Type: Senior rentals
Size: 36,000 square feet
Cost: $8.2 million
Developers: Plymouth Church Neighborhood Foundation, CommonBond Communities
General contractor: Watson-Forsberg Co., Minneapolis
Details: A fall groundbreaking is on tap for a new apartment building targeted to low-income seniors near the Department of Veterans Affairs complex and light-rail stop in Minneapolis.
The Riverview Senior Housing project will be built on what were once the sites of nine single-family homes along 54th Street and Hiawatha Avenue S. that were bought during the reconstruction and expansion of Hwy. 55.
The Minnesota Department of Transportation held the parcels until they were acquired by the city of Minneapolis, which has since struck a redevelopment agreement for the site with nonprofit housing developers Plymouth Church Neighborhood Foundation and CommonBond Communities.
The plans call for a four-story, 42-unit apartment complex for very low-income seniors, including the frail elderly. The new building will be less than three blocks from the VA Medical Center Station along the Hiawatha light-rail line.
The Plymouth Church foundation, working on behalf of Minnehaha United Methodist Church and the Nokomis Lutheran Church, started scouring the neighborhood six years ago in hopes of finding suitable property on which to provide affordable housing for the area's low-income seniors, said Matt Crellin, the foundation's director of housing development.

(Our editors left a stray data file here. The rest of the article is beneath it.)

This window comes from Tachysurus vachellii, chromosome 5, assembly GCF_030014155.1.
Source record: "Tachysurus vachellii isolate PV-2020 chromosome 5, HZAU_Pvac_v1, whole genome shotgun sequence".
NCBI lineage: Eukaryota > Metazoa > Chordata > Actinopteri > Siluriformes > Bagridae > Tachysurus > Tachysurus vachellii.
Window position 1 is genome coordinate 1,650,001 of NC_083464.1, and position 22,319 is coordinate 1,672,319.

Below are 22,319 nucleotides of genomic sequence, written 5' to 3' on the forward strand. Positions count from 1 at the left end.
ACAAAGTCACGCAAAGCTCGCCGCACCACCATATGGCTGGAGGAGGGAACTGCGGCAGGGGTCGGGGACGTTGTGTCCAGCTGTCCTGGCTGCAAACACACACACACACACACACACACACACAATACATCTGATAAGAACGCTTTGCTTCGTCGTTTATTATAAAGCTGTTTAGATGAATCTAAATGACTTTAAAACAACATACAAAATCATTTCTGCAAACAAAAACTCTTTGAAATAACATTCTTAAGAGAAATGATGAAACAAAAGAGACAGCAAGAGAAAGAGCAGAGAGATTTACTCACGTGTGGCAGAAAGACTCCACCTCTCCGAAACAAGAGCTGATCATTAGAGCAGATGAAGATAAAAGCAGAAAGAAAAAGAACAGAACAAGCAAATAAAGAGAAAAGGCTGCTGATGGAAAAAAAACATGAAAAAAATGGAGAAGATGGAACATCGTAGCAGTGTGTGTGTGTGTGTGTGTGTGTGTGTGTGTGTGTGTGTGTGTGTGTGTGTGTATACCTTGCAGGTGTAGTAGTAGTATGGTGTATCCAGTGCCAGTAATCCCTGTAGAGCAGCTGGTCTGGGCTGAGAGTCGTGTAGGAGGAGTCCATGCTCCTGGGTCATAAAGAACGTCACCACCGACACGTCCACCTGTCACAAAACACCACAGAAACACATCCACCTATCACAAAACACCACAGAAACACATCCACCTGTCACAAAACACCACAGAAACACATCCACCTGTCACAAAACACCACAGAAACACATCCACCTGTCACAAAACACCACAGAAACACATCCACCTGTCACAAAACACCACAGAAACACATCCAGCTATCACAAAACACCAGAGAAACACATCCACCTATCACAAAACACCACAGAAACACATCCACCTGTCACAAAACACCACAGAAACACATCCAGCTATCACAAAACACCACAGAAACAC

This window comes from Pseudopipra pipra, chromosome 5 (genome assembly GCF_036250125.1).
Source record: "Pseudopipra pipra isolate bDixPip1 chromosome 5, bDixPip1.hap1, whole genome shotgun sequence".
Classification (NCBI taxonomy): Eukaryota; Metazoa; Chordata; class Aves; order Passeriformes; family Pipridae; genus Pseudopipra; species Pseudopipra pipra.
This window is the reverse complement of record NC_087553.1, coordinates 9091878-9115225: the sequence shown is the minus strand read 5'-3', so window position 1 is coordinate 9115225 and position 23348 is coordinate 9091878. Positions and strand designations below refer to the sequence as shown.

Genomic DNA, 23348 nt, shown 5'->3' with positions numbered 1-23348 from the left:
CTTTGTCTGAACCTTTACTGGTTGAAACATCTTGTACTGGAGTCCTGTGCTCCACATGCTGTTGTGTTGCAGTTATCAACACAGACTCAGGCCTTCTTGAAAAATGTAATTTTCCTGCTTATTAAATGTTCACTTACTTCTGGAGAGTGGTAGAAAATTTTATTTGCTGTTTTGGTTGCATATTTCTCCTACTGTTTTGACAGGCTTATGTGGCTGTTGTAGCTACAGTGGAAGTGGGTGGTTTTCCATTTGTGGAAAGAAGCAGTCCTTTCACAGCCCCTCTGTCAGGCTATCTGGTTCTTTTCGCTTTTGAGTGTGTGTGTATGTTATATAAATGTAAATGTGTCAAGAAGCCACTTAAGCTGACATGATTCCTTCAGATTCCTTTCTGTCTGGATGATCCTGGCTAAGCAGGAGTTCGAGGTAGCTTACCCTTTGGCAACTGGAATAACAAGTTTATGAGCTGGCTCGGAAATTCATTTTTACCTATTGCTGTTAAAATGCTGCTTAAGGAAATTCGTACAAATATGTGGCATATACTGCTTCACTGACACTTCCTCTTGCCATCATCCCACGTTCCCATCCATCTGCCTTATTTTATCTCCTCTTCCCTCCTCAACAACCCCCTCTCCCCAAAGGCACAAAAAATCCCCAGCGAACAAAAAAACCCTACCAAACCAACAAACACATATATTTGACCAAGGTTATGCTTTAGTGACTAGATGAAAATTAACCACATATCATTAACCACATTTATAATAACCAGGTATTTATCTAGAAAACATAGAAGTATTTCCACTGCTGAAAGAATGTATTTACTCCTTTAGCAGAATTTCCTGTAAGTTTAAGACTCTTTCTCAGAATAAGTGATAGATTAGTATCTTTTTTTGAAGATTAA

"We did some research and found that MnDOT was going to declare the site as surplus land," he said. "We started talking to the city about it and realized it was a good fit for subsidized housing. The idea was, if not there, then where?"
The project will be mainly funded by the U.S. Department of Housing and Urban Development's Section 202 program, which provides capital advances to finance the construction of new housing for the very low-income elderly, as well as rent subsidies to keep them affordable.
Other funding sources include Minneapolis, the Minnesota Housing Finance Agency, the Federal Home Loan Bank of Des Moines and the congregations of the two local churches.
St. Paul-based CommonBond Communities was brought on as a co-developer, and the effort last month succeeded in securing the proper rezoning and a conditional use permit from the city's Planning Commission.
Crellin said the final building plans are being submitted to HUD for approval and, if all goes well, a groundbreaking is in the works for September or October.
Don Jacobson, a freelance writer based in St. Paul, can be contacted at email@example.com.